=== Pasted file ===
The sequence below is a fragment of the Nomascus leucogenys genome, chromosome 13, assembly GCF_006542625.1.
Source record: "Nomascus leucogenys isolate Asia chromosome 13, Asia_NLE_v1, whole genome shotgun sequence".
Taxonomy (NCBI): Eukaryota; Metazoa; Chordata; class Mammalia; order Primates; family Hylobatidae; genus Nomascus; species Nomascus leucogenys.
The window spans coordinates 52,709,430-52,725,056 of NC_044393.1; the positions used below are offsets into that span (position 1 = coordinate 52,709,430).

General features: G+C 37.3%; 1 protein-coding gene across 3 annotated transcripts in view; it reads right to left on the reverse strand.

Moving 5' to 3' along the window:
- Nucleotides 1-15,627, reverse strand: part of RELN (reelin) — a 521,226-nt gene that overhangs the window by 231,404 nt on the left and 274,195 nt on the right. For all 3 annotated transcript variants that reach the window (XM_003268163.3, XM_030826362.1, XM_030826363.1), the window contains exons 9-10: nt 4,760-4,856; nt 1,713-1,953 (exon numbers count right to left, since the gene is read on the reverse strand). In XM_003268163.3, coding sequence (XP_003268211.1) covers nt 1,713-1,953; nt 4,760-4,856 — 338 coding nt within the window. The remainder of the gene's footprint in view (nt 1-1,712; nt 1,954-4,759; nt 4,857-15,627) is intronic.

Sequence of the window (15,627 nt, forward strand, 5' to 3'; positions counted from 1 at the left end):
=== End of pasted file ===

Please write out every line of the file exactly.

The sequence below is a fragment of the Nomascus leucogenys genome, chromosome 13, assembly GCF_006542625.1.
Source record: "Nomascus leucogenys isolate Asia chromosome 13, Asia_NLE_v1, whole genome shotgun sequence".
Taxonomy (NCBI): Eukaryota; Metazoa; Chordata; class Mammalia; order Primates; family Hylobatidae; genus Nomascus; species Nomascus leucogenys.
The window spans coordinates 52,709,430-52,725,056 of NC_044393.1; the positions used below are offsets into that span (position 1 = coordinate 52,709,430).

General features: G+C 37.3%; 1 protein-coding gene across 3 annotated transcripts in view; it reads right to left on the reverse strand.

Moving 5' to 3' along the window:
- Nucleotides 1-15,627, reverse strand: part of RELN (reelin) — a 521,226-nt gene that overhangs the window by 231,404 nt on the left and 274,195 nt on the right. For all 3 annotated transcript variants that reach the window (XM_003268163.3, XM_030826362.1, XM_030826363.1), the window contains exons 9-10: nt 4,760-4,856; nt 1,713-1,953 (exon numbers count right to left, since the gene is read on the reverse strand). In XM_003268163.3, coding sequence (XP_003268211.1) covers nt 1,713-1,953; nt 4,760-4,856 — 338 coding nt within the window. The remainder of the gene's footprint in view (nt 1-1,712; nt 1,954-4,759; nt 4,857-15,627) is intronic.

Sequence of the window (15,627 nt, forward strand, 5' to 3'; positions counted from 1 at the left end):